Another very long day, at the Canadian Museum of Civilization. For some reason I seem to remember parts of this place, even though I know for a fact I’ve never been here. Maybe there’s just parts of it that remind me of other museums, like the Royal BC Museum.
I started off in the Grand Hall, devoted almost entirely to west coast First Nations.
This space is immense – it has to be to contain several full-size totem poles and replica longhouses. The facing wall of glass makes it seem even larger, and lets in a tremendous amount of light, even on a rainy overcast day like today.
The building is crammed with exhibits, but I’ll try to pick out a few favourite items. In the First Peoples section, I found this interesting sculpture by Jamasie Pitseolak:
Anyone my age remembers those ads for the Unitarian Service Committee, including their address (okay, say it with me: 56 Sparks Street, Ottawa). I found a tribute to its spokesperson, Lotta Hitschmanova. From the exhibit, I learned her actual last name was Hitschmann, but she altered it in order to distance herself from her German heritage.
All the exhibits aside, there were three things I was really pleased with. One, the IMAX film Rocky Mountain Express, which has some spectacular cinematography. For a taste, here’s the trailer:
Second, the Zen Garden outside the Museum’s main entrance:
Third, the Cafe de Musee, the Museum’s restaurant. For some reason, I and one other party of three were the only ones in the place. It turned out to be fine dining for lunch! First, a mushroom soup that was actually a puree, wonderfully rich without being heavy. The main course, a first for me, was quail in a raisin-cranberry sauce:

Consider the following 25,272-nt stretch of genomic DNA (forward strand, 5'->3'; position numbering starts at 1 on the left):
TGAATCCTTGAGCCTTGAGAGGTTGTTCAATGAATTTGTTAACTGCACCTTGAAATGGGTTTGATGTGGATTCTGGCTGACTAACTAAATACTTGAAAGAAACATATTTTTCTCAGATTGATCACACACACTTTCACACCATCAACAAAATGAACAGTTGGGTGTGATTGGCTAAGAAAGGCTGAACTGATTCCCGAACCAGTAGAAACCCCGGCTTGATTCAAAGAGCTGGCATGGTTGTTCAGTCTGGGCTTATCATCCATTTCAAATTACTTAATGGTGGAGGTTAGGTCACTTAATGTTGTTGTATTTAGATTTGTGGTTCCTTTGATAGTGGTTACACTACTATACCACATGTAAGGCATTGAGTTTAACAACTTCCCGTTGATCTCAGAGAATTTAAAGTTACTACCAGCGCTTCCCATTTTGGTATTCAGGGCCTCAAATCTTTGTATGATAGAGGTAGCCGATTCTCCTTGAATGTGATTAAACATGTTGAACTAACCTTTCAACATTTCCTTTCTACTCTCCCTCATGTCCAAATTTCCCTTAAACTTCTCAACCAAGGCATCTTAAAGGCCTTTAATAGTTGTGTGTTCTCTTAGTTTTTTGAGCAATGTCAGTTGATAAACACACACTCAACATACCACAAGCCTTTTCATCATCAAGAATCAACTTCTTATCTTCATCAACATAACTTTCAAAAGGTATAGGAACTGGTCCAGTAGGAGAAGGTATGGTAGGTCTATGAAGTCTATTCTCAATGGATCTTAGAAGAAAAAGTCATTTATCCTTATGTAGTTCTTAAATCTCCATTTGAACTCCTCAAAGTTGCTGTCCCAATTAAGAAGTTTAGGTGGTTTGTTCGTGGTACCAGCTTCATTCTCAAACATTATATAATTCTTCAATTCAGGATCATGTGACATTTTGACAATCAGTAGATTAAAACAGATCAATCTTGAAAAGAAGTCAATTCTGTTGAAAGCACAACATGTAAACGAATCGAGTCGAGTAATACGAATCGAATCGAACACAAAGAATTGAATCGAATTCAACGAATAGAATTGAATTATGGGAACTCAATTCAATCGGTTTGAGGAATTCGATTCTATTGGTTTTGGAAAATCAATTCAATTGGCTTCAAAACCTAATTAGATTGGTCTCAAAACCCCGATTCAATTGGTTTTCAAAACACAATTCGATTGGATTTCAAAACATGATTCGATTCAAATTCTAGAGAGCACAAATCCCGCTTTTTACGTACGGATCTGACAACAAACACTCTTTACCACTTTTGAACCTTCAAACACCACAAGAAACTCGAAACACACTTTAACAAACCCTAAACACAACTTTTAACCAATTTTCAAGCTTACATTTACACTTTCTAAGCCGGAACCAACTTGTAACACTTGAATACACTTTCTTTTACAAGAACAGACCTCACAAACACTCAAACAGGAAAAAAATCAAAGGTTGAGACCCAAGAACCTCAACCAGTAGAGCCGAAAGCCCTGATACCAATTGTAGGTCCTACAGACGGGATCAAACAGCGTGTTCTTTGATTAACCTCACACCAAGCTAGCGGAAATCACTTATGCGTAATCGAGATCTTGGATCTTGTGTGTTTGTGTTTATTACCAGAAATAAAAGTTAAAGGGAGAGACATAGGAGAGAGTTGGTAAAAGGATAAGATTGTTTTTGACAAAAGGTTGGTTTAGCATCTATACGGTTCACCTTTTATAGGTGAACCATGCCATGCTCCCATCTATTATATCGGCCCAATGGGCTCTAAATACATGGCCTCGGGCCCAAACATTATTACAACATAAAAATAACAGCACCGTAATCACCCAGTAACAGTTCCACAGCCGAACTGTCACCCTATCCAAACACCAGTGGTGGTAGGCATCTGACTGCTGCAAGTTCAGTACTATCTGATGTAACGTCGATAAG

That was followed by a concoction the chef had come up with herself – won tons filled with cheesecake, rolled in sugar and cinnamon, with a raspberry compote:
Very fine, very French, and a nice preview of dining experiences to come, hopefully, in Montreal and Quebec City.
Speaking of French, the closer I get to la belle province, I’m noticing the more prominent its language is becoming. For instance, because the Museum is actually in Quebec (Hull to be precise), all the signage is bilingual, but with French first. Took my eyes a while to get used to finding the English section sometimes. Seems obvious, but for someone who’s lived most of his life in a French-second world, it takes a bit of getting used to.
The Museum was open until 8 tonight, and for some reason I couldn’t find a bus that took me back over to Ottawa at that hour, so I walked back over the Alexandra Bridge, stopping at one point to get a night-time shot of the Parliament Buildings:
Tomorrow is the last full day in Ottawa, and it’ll be spent at the National Gallery. Like the AGO, it’s a “no picture” place, so I’m not sure what I’ll be able to capture, or even if I’ll bring the bigger camera – maybe I’ll just do it all with the iPhone!